This TV publicity image released by Lifetime shows Tania Raymonde portraying convicted killer Jodi Arias in a scene from the Lifetime movie "Jodi Arias: Dirty Little Secret," premiering Saturday, June 22, at 8:00 p.m. EST. (AP Photo/Lifetime, Jack Zeman) ORG XMIT: NYET303
Lifetime’s new movie about convicted killer Jodi Arias isn’t some slapdash effort designed to capitalize on a sensational murder case.
“This project was in the works over a year ago,” says screenwriter Richard Blaney, who wrote the script with Gregory Small. “This thing didn’t move as fast as everyone thinks. We completed the script in December.”
That was the same month that Arias’ televised trial commenced in the brutal 2008 slaying of Travis Alexander, a Mesa, Ariz., motivational speaker. Little did the writers know that the case would explode into something that simultaneously fascinated and repelled viewers and inspired endless amounts of chatter on social media.
“Once the trial kicked into gear, we didn’t anticipate it was going to grab the nation as much as it did,” Small says.“Jodi Arias: Dirty Little Secret” (repeating at 7 and 11 p.m. Monday) is not a movie about the trial, which resulted in a first-degree murder conviction for Arias. She is now awaiting sentencing.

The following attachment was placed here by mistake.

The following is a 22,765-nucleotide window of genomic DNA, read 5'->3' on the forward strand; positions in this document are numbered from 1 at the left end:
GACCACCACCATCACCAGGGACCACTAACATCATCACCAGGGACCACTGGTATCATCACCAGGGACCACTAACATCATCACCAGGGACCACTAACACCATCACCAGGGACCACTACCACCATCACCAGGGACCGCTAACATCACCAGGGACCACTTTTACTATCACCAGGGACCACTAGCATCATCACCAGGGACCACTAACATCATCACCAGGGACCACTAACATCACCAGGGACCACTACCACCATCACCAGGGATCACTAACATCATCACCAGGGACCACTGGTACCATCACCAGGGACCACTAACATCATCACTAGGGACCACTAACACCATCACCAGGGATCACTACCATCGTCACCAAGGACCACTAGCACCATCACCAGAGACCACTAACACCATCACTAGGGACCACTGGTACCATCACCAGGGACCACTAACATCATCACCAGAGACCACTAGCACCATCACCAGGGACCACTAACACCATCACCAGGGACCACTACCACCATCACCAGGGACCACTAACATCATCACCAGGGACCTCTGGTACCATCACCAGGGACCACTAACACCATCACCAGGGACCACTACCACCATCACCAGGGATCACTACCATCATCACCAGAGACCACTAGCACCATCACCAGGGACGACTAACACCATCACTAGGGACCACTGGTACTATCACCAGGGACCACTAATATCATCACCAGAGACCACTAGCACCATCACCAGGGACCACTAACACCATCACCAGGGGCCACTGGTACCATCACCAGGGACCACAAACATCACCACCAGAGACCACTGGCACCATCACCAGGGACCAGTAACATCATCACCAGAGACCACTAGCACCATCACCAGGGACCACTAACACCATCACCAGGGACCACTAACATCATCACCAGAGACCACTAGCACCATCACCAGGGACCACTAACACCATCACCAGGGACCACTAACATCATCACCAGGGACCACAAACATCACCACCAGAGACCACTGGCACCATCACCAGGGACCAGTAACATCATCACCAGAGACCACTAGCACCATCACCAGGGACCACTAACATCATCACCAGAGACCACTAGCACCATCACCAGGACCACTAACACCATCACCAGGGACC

Instead, the writers say, it is a look at the relationship between a woman who turned out to be capable of murder and a man who had the misfortune of getting romantically involved with her.
The writers spent long nights poring over videos, documents, forensic evidence and court materials to write the script. But once the trial started growing more outrageous through Arias’ sexually charged testimony, the folks at Lifetime knew they had something special.
“Every time Jodi Arias would open her mouth on the stand, we would get calls asking if we could work it into the script,” Blaney says.
Filming wasn’t easy for actress Tania Raymonde, who plays Arias in the film and who, until now, has been best-known for her work on TV’s “Lost.” As the public’s perception of Arias changed through the trial’s exposure on HLN, so did Raymonde’s interpretation of the role.
“The portrait I tried to paint of Jodi was constantly evolving, and this, I couldn’t really help,” she says. “We were filming a person’s life story that hasn’t been fully written yet. However, I had a couple strong initial feelings about Jodi that I kept close to my heart because I trust my intuition. As an actor, that’s all you’ve got.”
Despite the barrage of new information, the writers say their opinion of Arias never really shifted.
“We had a pretty good take on where she was coming from,” Blaney says with a touch of understatement. “We never really doubted that she was the bad guy.”
Gannett News Service